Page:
Vol. 10, No. 3
James Sanzare is a Senior Fellow of FPRI’s Marvin Wachman Fund for International Education. He taught social studies in the Philadelphia School District for over thirty years and has visited 200 countries or other territorial entities. This paper is a report on his recent trip to Libya.
Last year the United States began the process of normalizing relations with Libya after decades of mutual animosity and sanctions disrupted a relationship that goes back 200 years, to when President Thomas Jefferson took our young republic into its first overseas military foray.
The land of modern Libya covers a broad span of history, beginning in ancient times with Phoenicians, Carthaginians, Greeks, Romans, Vandals and Byzantines. The Roman sites, centered around Leptis Magna, are considered the best preserved ruins outside the Italian peninsula. The city of Leptis became important soon after it was established by Canaanites and reached its peak under Roman emperor Septimus Severus. The vast site includes a triumphal arch, huge basilica, forum, public bath, hippodrome and amphitheater. The whole region was Arabized by the Muslim conquest in the seventh century.
As World War II began, Libya was still ruled by Italy, which had occupied it since the beginning of the 20th century. During the war, the legendary British General Bernard Montgomery and German Field Marshal Erwin Rommel fought historic battles at Al Alamein (Egypt), Tobruk, Benghazi and Tripoli. I traveled 400 miles south into the barren desert, and no trees or shrubs were in sight. One can appreciate what soldiers faced in the extreme, unsheltered heat, both in and out of battle. Tobruk changed hands five times, and 3,600 British and Commonwealth soldiers would be buried in its cemeteries. Both Allies and Germans bombed Benghazi, as that city changed hands often as well. More than 11,000 from both sides lost their lives at Al Alamein alone. The British victory there moved Winston Churchill to say, “Before Al Alamein we never had a victory. After Al Alamein we never had a defeat.” In total, 27,000 died in Libyan fighting. Even today, in addition to a number of well-kept cemeteries memorializing the fallen, there are highway signs reading: “Caution, do not leave road: landmines.” The postwar era found Libya gaining independence from Italy and becoming, in 1951, the constitutional monarchy of King Idris I, who ruled until being overthrown by current leader Muammar Qaddafi’s 1969 military coup. 
America and the UN imposed sanctions on Libya after the country was shown to be responsible for the 1988 bombing of PanAm flight 103 over Lockerbie, Scotland. After the U.S. embarked on the war on terror after 9/11, Qaddafi renounced terrorism and weapons of mass destruction, leading to the lifting of the sanctions and America’s normalizing its relations with Libya.
American history texts extol the exploits of Lieutenant Stephen Decatur and his encounter with the Barbary pirates. The United States had followed Europe in paying tribute to the Barbary states (Morocco, Algiers, Tunis and Tripoli — Tripoli being modern Libya’s precursor) in order that its merchant ships might ply the Mediterranean. When Tripoli demanded a large sum, Jefferson sent the USS Constitution to blockade Tripoli city. The USS Philadelphia ran aground in this campaign, and its crew was taken hostage. In a bold move, Lt. Decatur moved through pirate lines to burn the American frigate to prevent its use by the pirates.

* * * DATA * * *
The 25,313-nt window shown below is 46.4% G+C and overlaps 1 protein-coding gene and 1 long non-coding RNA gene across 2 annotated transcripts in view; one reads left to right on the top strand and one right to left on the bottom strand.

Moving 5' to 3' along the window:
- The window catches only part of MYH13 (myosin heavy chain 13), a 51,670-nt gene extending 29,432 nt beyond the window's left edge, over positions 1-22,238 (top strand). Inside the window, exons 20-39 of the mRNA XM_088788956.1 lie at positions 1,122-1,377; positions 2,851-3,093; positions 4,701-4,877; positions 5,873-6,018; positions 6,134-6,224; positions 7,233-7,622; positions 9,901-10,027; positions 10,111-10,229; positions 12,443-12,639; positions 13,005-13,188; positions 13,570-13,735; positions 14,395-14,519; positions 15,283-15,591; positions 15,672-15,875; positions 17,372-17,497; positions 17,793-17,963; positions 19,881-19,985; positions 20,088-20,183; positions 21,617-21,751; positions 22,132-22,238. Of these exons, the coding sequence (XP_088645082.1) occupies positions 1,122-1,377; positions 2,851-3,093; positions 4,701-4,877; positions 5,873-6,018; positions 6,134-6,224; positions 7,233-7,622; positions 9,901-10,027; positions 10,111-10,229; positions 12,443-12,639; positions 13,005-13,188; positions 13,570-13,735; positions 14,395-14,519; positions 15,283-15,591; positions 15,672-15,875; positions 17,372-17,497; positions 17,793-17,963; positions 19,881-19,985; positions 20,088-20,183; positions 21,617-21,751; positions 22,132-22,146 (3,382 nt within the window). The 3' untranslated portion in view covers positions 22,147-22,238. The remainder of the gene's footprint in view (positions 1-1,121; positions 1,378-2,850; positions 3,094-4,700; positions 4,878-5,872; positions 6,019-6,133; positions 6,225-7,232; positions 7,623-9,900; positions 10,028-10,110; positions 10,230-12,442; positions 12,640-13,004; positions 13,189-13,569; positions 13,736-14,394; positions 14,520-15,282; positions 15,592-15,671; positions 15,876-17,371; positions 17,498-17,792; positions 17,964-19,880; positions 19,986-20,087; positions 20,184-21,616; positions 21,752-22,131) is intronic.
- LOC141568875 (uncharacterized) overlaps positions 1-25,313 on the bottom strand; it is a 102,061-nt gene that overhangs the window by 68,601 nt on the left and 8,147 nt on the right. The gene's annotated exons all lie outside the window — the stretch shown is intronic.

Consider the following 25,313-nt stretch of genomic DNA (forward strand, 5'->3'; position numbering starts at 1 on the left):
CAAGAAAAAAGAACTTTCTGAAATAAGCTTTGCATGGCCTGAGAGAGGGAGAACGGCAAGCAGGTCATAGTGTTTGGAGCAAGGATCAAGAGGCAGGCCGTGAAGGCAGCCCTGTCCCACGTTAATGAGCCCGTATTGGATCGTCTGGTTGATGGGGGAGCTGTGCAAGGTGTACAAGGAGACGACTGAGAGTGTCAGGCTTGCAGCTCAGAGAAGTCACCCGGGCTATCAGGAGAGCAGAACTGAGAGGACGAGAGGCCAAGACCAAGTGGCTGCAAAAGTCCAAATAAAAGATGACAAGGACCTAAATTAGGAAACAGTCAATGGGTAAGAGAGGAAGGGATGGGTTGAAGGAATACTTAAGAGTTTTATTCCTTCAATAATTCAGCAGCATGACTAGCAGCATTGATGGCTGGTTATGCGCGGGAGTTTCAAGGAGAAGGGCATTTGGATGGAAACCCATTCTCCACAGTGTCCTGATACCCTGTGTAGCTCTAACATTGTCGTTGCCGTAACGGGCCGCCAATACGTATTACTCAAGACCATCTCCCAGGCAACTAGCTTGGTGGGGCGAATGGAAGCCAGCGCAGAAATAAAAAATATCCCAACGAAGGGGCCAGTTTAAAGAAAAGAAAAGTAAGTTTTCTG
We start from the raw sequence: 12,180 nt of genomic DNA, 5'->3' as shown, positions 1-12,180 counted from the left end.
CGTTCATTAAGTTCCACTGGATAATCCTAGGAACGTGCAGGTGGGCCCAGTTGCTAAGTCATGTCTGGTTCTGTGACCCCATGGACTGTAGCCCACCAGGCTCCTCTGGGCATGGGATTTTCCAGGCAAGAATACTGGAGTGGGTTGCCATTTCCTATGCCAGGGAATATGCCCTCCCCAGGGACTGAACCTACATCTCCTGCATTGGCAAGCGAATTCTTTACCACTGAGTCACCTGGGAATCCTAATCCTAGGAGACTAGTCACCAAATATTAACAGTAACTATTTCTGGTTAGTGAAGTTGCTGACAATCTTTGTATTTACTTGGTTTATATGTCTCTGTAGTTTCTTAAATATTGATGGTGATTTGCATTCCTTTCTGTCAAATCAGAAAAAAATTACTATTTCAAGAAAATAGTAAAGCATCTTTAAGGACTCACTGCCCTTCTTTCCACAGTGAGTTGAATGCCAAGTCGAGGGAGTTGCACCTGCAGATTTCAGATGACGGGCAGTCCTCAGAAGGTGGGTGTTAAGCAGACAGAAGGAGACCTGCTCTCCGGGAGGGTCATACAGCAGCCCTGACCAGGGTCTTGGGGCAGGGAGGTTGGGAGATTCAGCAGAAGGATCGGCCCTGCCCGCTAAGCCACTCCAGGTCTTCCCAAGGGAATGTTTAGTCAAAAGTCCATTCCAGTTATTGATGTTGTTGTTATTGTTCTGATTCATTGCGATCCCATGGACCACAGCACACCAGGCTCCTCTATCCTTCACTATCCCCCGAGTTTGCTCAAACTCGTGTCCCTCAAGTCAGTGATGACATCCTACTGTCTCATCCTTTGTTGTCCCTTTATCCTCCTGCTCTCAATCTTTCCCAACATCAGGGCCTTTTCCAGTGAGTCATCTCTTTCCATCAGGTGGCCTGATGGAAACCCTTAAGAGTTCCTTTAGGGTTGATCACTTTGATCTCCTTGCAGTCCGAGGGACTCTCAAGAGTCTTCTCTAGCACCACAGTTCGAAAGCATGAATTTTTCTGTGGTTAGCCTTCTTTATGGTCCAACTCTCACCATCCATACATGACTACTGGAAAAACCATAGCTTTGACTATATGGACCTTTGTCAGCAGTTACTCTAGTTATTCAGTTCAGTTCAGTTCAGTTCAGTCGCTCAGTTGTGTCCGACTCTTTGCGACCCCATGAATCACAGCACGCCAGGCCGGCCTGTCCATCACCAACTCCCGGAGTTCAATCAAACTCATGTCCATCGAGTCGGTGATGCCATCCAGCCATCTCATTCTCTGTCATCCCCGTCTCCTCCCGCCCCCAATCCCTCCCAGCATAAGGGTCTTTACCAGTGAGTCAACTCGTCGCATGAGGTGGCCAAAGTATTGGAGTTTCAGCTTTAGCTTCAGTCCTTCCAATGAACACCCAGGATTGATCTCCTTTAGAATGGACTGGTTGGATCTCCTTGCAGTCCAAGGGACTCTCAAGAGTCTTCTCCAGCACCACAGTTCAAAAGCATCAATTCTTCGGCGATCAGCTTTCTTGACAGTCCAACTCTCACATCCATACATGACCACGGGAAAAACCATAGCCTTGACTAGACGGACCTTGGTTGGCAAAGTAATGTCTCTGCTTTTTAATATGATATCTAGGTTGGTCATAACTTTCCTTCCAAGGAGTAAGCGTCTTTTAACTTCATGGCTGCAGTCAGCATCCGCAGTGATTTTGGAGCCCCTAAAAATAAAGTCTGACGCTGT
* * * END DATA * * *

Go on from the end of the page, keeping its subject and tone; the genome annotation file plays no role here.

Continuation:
Few texts, however, provide the full chronicle of the first coordinated American overseas land and sea assault on a foreign country. In 1804, tired of the continued pirating and hostage-taking, Jefferson was persuaded by William Eaton, a former officer and now consul in Tunis, to finance and equip a force of eight Marines, some Europeans and 400 Arab mercenaries to invade Tripoli and free the hostages. In Alexandria (Egypt), Eaton organized an army and began the long march to the fortified city of Derna in eastern Tripoli. The battle commenced with three American frigates pounding the forts by sea while Eaton attacked by land. Although America was successful in the fight, its victory proved fruitless when a ship arrived to inform Eaton that no additional aid was forthcoming and he was to end his march on Tripoli. A peace treaty had been negotiated with the pasha, in which the United States agreed to pay $60,000 for the release of the hostages in return for exemption from paying the annual tribute. 
I covered the 600 miles from Alexandria to Derna without encountering the problems faced by Eaton and his mutinous mercenaries. Visiting the place of his unfulfilled victory, now commemorated by Libyan postage stamps as Eaton’s “defeat,” I found that the site is now, as a final indignity, home to the lavish “1805 Summer Resort.” The original intent of my journey was to walk through centuries of history by visiting the Roman ruins and trekking across North Africa in the footsteps of the Allied armies that sought to stop the German advance on the Suez Canal. My barely-concealed second agenda, however, was to peek into the society created by Libya’s mercurial and mystical leader Muammar Qaddafi.